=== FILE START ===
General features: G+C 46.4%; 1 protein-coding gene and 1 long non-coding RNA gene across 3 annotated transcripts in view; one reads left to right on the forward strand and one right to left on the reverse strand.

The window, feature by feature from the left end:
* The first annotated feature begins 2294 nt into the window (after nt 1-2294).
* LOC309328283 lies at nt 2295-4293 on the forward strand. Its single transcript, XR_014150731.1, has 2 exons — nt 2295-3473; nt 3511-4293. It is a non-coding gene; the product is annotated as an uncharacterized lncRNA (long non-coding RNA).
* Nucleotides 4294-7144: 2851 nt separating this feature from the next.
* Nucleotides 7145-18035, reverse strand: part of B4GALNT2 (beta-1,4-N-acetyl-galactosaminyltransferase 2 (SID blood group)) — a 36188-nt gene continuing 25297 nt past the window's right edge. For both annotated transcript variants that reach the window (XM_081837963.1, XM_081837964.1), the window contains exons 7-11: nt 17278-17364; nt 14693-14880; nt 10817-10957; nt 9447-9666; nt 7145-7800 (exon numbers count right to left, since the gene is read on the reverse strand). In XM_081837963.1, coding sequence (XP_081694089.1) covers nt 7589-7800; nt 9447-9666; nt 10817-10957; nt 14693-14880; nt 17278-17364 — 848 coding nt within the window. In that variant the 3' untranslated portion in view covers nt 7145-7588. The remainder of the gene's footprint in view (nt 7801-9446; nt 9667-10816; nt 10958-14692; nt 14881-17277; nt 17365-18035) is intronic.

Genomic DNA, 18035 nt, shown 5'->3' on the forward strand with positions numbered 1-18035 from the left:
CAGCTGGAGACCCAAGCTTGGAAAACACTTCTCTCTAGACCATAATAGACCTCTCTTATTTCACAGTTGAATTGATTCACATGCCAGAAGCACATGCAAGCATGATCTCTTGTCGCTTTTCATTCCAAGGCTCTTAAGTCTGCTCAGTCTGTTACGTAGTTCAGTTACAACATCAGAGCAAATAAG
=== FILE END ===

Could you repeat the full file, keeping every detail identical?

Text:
General features: G+C 46.4%; 1 protein-coding gene and 1 long non-coding RNA gene across 3 annotated transcripts in view; one reads left to right on the forward strand and one right to left on the reverse strand.

The window, feature by feature from the left end:
* The first annotated feature begins 2294 nt into the window (after nt 1-2294).
* LOC309328283 lies at nt 2295-4293 on the forward strand. Its single transcript, XR_014150731.1, has 2 exons — nt 2295-3473; nt 3511-4293. It is a non-coding gene; the product is annotated as an uncharacterized lncRNA (long non-coding RNA).
* Nucleotides 4294-7144: 2851 nt separating this feature from the next.
* Nucleotides 7145-18035, reverse strand: part of B4GALNT2 (beta-1,4-N-acetyl-galactosaminyltransferase 2 (SID blood group)) — a 36188-nt gene continuing 25297 nt past the window's right edge. For both annotated transcript variants that reach the window (XM_081837963.1, XM_081837964.1), the window contains exons 7-11: nt 17278-17364; nt 14693-14880; nt 10817-10957; nt 9447-9666; nt 7145-7800 (exon numbers count right to left, since the gene is read on the reverse strand). In XM_081837963.1, coding sequence (XP_081694089.1) covers nt 7589-7800; nt 9447-9666; nt 10817-10957; nt 14693-14880; nt 17278-17364 — 848 coding nt within the window. In that variant the 3' untranslated portion in view covers nt 7145-7588. The remainder of the gene's footprint in view (nt 7801-9446; nt 9667-10816; nt 10958-14692; nt 14881-17277; nt 17365-18035) is intronic.

Genomic DNA, 18035 nt, shown 5'->3' on the forward strand with positions numbered 1-18035 from the left:
CAGCTGGAGACCCAAGCTTGGAAAACACTTCTCTCTAGACCATAATAGACCTCTCTTATTTCACAGTTGAATTGATTCACATGCCAGAAGCACATGCAAGCATGATCTCTTGTCGCTTTTCATTCCAAGGCTCTTAAGTCTGCTCAGTCTGTTACGTAGTTCAGTTACAACATCAGAGCAAATAAG